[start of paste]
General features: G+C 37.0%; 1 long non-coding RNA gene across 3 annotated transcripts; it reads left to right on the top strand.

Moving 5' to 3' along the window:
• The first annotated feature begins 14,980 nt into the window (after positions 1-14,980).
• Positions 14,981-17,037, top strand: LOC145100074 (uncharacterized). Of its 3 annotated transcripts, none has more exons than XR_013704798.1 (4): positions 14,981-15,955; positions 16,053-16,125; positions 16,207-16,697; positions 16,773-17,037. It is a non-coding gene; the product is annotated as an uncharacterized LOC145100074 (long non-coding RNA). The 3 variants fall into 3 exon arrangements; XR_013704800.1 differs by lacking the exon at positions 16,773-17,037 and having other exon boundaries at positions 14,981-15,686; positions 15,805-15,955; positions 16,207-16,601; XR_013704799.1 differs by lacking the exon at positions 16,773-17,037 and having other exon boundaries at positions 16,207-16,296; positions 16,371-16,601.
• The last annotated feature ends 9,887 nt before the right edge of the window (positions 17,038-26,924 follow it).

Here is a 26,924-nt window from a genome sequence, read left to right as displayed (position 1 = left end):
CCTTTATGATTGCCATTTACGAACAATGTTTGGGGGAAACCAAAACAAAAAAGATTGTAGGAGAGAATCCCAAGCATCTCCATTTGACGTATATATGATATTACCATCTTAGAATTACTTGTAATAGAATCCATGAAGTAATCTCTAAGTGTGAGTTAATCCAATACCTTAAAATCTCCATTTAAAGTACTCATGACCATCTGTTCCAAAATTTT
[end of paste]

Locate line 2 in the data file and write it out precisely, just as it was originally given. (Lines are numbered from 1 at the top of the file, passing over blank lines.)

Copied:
Moving 5' to 3' along the window: